The city of Vienna and the city of Toronto are nearly 7,000 km apart. Located on two continents, they’re cities with distinct cultures, languages and cuisines. Though their populations vary, both are mid-sized metropoles with high living standards. And both call themselves “Smart Cities.”
“Each city that aspires to become a ‘smart city’
defines for itself what that means.”
Giuseppe Porcaro, political geographer & head of communications at the Bruegel Institute
In quality-of-life rankings, many top cities happen to be “Smart Cities” – and more cities adopt Smart City strategies each year. Because more than two-thirds of the world’s population will be living in urban centers by 2050, it makes sense for leaders to use technology to increase livability and sustainability. But the Smart City label isn’t as cut-and-dried as “100% cotton” or “organic.”
Vienna, for the 10th time in a row, has been ranked by Mercer as the most livable city in the world. Toronto placed in the top 20 – not bad for North America, Wienersmight sniff. Both cities boast extensive public transit networks and low levels of crime. But Vienna really shines, Mercer says, when it comes to affordable housing, good medical care, and rich cultural life. Do the things that make Vienna more livable also make it “smarter”? What does it mean for a city to be “smart”?
A search for “smart cities” on a “smart” phone results in a slew of definitions. Broadly, the term refers to the combined use of innovation and technology to tackle urban challenges, from crime to housing shortages to pollution. Most goods get the “smart” label (these days, everything from TVs to cars to refrigerators) because they are in some way online, but “when we speak of smart cities, we always refer to technology and innovation that is designed to solve urban issues,” explains former Deputy Mayor Maria Vassilakou (Greens).
Smart is relative
The issues vary from city to city , according to Giuseppe Porcaro, political geographer and head of communications at the Brussels-based Bruegel Institute. “Each city that aspires to become a ‘smart city’ defines for itself what that means,” he says. “Usually, [it] has a framework that details the specific goals it believes will eventually make it smart.” The label is multifaceted and also controversial, with each city’s strategy having a different scope.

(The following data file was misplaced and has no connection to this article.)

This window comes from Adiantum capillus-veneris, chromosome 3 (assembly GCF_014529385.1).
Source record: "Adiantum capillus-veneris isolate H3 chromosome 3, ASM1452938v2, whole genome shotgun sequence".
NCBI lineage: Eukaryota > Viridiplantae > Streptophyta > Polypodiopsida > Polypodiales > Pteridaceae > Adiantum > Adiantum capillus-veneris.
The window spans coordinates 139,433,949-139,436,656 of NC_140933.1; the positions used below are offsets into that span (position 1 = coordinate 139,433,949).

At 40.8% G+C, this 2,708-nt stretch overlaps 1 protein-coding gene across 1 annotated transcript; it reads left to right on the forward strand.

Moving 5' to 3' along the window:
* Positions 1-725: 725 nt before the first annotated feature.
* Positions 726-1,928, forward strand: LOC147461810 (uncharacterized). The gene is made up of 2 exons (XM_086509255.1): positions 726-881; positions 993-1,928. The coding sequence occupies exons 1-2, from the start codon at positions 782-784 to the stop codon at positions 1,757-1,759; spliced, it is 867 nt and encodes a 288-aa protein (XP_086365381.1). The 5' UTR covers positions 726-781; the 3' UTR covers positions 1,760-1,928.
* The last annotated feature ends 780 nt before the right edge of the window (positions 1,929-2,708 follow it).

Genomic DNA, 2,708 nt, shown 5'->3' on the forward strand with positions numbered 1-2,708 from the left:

Columbus, Ohio, for example, dedicates its entire smart city framework to developing electric vehicles and local mobility data networks. Amsterdam, in the Netherlands, focuses on energy efficiency, improved mobility and digitalization. Reykjavik, Iceland, introduced the urban program “Better Reykjavik,” which allows the city’s citizens to electronically crowdsource and vote on ideas to improve the local neighborhoods and sort out controversial issues together.
Vienna routinely gets top marks. Smart City Wien Agency, the city’s in-house urban policy and planning development body, credits its “efficient allocation of resources for technical and social innovations” in a way that puts “humans at the center.” This goal was set in 2006 and “is constantly used as the benchmark for urban projects in Vienna,” according to Vassilakou, who was also city councilor for City Development, Transport, Climate Protection, Energy Planning and Women’s Involvement.
“A strategy alone is not enough,” she notes: It is also the geopolitical and social developments of the past that allow a contemporary city to become “smart.”
“Four aspects, in particular, were decided by Stadt Wien as focal points for their smart city strategy: energy, mobility, housing and infrastructure,” explains Nikolaus Summer, senior expert at Smart City Agency Vienna. “What we aim to do is to synergize technological innovation with these factors and thereby improve the overall quality of life for all residents.”